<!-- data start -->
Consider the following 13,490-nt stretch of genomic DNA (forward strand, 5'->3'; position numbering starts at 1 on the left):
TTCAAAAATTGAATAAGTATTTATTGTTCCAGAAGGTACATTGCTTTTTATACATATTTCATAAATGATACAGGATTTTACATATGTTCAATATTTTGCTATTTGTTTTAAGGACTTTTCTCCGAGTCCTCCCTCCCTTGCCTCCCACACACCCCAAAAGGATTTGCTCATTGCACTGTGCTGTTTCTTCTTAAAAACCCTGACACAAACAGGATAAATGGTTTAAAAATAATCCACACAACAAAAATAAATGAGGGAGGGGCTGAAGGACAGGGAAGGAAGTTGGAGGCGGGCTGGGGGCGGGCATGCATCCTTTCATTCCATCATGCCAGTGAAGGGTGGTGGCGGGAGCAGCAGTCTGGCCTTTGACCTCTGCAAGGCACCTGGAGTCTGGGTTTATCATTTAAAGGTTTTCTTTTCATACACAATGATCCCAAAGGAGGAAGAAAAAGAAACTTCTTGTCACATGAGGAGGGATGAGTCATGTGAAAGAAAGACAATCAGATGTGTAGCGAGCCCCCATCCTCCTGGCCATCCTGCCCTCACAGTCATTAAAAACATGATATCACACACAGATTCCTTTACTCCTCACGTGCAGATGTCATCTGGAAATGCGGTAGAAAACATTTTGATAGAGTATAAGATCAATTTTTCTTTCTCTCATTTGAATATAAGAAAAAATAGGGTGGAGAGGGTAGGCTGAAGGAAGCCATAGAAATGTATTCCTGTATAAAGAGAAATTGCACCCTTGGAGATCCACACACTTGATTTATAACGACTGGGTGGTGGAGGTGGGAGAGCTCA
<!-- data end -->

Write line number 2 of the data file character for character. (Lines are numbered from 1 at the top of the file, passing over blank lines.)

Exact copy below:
TTCAAAAATTGAATAAGTATTTATTGTTCCAGAAGGTACATTGCTTTTTATACATATTTCATAAATGATACAGGATTTTACATATGTTCAATATTTTGCTATTTGTTTTAAGGACTTTTCTCCGAGTCCTCCCTCCCTTGCCTCCCACACACCCCAAAAGGATTTGCTCATTGCACTGTGCTGTTTCTTCTTAAAAACCCTGACACAAACAGGATAAATGGTTTAAAAATAATCCACACAACAAAAATAAATGAGGGAGGGGCTGAAGGACAGGGAAGGAAGTTGGAGGCGGGCTGGGGGCGGGCATGCATCCTTTCATTCCATCATGCCAGTGAAGGGTGGTGGCGGGAGCAGCAGTCTGGCCTTTGACCTCTGCAAGGCACCTGGAGTCTGGGTTTATCATTTAAAGGTTTTCTTTTCATACACAATGATCCCAAAGGAGGAAGAAAAAGAAACTTCTTGTCACATGAGGAGGGATGAGTCATGTGAAAGAAAGACAATCAGATGTGTAGCGAGCCCCCATCCTCCTGGCCATCCTGCCCTCACAGTCATTAAAAACATGATATCACACACAGATTCCTTTACTCCTCACGTGCAGATGTCATCTGGAAATGCGGTAGAAAACATTTTGATAGAGTATAAGATCAATTTTTCTTTCTCTCATTTGAATATAAGAAAAAATAGGGTGGAGAGGGTAGGCTGAAGGAAGCCATAGAAATGTATTCCTGTATAAAGAGAAATTGCACCCTTGGAGATCCACACACTTGATTTATAACGACTGGGTGGTGGAGGTGGGAGAGCTCA